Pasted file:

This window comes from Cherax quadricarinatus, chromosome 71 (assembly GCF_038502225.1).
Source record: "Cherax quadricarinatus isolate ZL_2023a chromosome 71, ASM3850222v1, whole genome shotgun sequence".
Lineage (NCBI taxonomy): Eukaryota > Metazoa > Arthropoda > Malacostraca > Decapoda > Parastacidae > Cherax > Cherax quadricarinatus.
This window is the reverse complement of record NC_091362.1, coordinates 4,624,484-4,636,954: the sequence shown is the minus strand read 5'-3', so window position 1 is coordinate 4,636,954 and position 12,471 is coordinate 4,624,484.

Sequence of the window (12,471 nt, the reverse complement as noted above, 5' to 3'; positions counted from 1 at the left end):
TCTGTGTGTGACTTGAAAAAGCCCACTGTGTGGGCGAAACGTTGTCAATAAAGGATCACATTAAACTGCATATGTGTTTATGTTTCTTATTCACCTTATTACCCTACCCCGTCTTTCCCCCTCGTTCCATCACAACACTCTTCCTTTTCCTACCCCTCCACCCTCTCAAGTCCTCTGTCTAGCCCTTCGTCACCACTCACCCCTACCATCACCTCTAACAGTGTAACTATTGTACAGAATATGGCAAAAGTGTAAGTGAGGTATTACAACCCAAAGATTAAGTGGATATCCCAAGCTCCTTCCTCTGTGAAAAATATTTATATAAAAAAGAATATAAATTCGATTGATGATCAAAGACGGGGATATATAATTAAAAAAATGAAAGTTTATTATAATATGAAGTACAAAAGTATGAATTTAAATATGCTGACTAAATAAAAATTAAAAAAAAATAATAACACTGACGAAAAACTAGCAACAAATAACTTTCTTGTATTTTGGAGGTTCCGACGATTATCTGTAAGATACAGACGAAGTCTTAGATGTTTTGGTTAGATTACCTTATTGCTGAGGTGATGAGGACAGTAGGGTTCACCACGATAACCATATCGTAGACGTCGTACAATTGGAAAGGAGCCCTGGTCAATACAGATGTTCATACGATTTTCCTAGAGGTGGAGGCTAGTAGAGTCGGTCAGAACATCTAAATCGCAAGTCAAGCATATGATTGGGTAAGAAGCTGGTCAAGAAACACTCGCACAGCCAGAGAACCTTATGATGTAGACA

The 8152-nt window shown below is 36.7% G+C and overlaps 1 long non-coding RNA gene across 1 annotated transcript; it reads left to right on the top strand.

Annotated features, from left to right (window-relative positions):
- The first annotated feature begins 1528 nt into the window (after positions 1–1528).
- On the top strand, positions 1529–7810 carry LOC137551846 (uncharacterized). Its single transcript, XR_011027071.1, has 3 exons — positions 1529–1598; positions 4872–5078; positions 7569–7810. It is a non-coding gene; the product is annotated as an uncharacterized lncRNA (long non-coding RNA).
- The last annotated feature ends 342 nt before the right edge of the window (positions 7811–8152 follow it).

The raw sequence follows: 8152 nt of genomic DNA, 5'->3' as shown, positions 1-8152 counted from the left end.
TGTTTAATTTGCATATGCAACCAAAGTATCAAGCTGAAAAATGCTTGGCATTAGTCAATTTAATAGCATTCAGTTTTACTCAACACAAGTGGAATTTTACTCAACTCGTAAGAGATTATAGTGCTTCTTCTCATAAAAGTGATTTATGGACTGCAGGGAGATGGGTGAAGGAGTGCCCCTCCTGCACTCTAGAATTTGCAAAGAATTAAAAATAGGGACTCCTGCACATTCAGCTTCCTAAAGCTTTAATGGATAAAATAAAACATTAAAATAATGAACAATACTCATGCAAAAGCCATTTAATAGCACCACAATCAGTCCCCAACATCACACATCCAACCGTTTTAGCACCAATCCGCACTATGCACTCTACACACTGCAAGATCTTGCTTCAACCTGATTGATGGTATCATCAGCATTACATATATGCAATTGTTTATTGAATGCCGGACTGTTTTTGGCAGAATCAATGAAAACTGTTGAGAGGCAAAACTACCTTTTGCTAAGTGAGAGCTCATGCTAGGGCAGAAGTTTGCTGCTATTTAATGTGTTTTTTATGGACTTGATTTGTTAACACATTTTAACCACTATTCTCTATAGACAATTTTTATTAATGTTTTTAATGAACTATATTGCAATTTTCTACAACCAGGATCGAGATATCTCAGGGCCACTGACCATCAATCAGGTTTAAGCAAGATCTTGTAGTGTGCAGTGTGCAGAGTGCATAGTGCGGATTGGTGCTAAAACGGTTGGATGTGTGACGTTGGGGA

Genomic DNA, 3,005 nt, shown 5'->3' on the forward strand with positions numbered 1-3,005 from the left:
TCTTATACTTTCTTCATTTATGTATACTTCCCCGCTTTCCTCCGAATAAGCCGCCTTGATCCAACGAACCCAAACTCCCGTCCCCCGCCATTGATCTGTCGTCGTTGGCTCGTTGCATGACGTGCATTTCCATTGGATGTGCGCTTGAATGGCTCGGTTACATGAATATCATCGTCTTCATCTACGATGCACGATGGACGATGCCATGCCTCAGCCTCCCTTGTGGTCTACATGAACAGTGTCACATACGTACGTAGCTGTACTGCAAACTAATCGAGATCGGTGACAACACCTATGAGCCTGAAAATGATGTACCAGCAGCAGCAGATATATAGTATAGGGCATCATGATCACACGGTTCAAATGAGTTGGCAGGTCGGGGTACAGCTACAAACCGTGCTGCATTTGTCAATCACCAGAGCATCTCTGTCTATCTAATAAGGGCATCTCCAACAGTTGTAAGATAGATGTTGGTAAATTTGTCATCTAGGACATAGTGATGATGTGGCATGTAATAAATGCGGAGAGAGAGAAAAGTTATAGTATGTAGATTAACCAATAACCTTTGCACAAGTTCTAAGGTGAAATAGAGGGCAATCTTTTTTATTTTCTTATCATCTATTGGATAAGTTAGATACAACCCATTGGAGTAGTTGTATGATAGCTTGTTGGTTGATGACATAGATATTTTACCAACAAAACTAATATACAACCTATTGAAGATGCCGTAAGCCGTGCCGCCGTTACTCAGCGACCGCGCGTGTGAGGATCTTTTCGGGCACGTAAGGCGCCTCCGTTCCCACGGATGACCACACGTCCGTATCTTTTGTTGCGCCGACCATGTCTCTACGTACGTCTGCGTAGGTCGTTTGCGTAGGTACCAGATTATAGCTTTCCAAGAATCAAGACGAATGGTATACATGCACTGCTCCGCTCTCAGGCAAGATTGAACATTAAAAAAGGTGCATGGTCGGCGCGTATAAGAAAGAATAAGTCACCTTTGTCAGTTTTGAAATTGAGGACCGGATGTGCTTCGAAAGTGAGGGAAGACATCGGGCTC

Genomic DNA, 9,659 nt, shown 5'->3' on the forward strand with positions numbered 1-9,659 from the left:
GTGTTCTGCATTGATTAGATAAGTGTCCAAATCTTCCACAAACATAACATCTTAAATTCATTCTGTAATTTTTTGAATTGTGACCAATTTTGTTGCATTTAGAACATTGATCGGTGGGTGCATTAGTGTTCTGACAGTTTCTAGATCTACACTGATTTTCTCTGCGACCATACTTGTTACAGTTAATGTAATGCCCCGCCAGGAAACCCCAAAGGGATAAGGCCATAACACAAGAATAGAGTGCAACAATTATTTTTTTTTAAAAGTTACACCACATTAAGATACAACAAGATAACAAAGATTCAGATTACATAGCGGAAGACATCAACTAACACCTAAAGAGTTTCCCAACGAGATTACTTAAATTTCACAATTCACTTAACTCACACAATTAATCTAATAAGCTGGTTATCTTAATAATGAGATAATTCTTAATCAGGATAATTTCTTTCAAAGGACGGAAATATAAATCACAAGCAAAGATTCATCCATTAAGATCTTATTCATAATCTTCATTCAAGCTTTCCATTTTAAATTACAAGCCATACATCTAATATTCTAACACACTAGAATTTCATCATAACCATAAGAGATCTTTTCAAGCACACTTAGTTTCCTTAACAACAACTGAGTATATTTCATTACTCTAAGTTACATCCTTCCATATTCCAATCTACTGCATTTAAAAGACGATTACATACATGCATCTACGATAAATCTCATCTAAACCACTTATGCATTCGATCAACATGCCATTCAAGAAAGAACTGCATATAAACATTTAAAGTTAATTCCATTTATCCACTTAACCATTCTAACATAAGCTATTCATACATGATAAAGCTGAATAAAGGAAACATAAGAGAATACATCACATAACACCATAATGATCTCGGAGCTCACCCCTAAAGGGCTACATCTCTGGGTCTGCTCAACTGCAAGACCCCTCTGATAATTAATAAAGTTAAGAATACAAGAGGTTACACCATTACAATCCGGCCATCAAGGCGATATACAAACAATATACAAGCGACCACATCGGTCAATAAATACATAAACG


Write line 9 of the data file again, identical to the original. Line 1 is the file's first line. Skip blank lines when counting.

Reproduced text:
- The first annotated feature begins 1528 nt into the window (after positions 1–1528).